...the Ghost, unseen by Gertrude, reappears and urges him not to be distracted from his revenge. Hamlet assures Gertrude he is not insane and makes her promise secrecy before dragging off Polonius’ body. 4.1–3 Claudius, learning of Polonius’ death from Gertrude, sends Rosencrantz and Guildenstern to seek Hamlet: with great difficulty they bring the morbidly joking prince before Claudius, who tells Hamlet he is to be sent at once to England for his own protection but who discloses in soliloquy that he is sending letters along with the Prince instructing the...

Alexander legend

Alexander legend   Reference library

The Oxford Dictionary of the Middle Ages

Reference type:
Subject Reference
Current Version:
2010
Subject:
History, Early history (500 CE to 1500)
Length:
286 words
Illustration(s):
1

...and Islamic literatures. Alexander Romances: a hare with a crossbow hunts a man. A monde renverse scene from a lower margin in The Romance of Alexander . The Bodleian Library, University of Oxford, MS Bodley 264 fol. 81v Francis G. Gentry W. J. Aerts et al ., Alexander the Great in the Middle Ages: Ten Studies on the Last Days of Alexander in Literary and Historical Writing (1978). J. Brummack , Die Darstellung des Orients in den deutschen Alexandergeschichten des Mittelalters (1966). G. Cary , The Medieval Alexander (1956). J. Cölln et al .,...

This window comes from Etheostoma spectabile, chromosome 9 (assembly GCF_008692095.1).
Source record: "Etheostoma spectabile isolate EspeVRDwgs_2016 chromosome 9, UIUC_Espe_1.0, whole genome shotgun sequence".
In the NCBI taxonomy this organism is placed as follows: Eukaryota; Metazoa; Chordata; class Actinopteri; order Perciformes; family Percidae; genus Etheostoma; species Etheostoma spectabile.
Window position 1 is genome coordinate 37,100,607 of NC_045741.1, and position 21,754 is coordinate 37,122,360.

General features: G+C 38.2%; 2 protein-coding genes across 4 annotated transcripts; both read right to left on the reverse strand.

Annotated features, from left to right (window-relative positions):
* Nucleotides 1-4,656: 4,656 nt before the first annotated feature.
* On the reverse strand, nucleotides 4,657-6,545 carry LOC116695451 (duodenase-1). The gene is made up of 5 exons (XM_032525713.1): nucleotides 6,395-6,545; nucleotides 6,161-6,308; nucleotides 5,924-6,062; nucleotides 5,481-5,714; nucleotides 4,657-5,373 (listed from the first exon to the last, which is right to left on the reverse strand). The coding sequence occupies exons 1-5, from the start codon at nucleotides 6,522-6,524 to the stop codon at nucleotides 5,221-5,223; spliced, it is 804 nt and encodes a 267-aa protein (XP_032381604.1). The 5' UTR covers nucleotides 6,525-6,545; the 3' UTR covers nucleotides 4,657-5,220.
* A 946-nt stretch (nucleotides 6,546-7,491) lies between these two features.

Alexander III

Alexander III (356–323 bc)   Quick reference

A Dictionary of World History (3 ed.)

Reference type:
Subject Reference
Current Version:
2015
Subject:
History
Length:
308 words
Illustration(s):
1

...resistance and he advanced through Batria to the Jaxartes, founding Alexandria-the-Furthest as a defence against nomadic Scythians. His defeat of the Indian ruler Porus on the Hydaspes (326) took him into new territory, but his weary soldiers persuaded him to turn back. On the return journey he sailed down the Hydaspes to the Indus delta, as he was anxious both to conquer Sind and to see ‘Ocean’, the great river that was believed to encircle the world. After a gruelling desert march he reached Susa in 324. Alexander died at Babylon in 323, in his 33rd year....

Argeads

Argeads   Reference library

The Oxford Encyclopedia of Ancient Greece and Rome

Reference type:
Subject Reference
Current Version:
2010
Subject:
Classical studies, History
Length:
974 words
Illustration(s):
1

...of the Peloponnesus became ruler of Argos. According to tradition the Argeads ruled the kingdom of Macedonia from the middle of the seventh century bce until 310 bce when Alexander IV , the son of Alexander the Great and his Sogdian bride Roxane, was put to death along with his mother by Cassander (Diodorus Siculus 19.105.2; cf. Justin 15.2.5). In the following year Polyperchon eliminated the last of Alexander the Great's bloodline by killing Heracles, the illegitimate son of the king's mistress Barsine. Herodotus (5.20.4) speaks of Alexander I (r....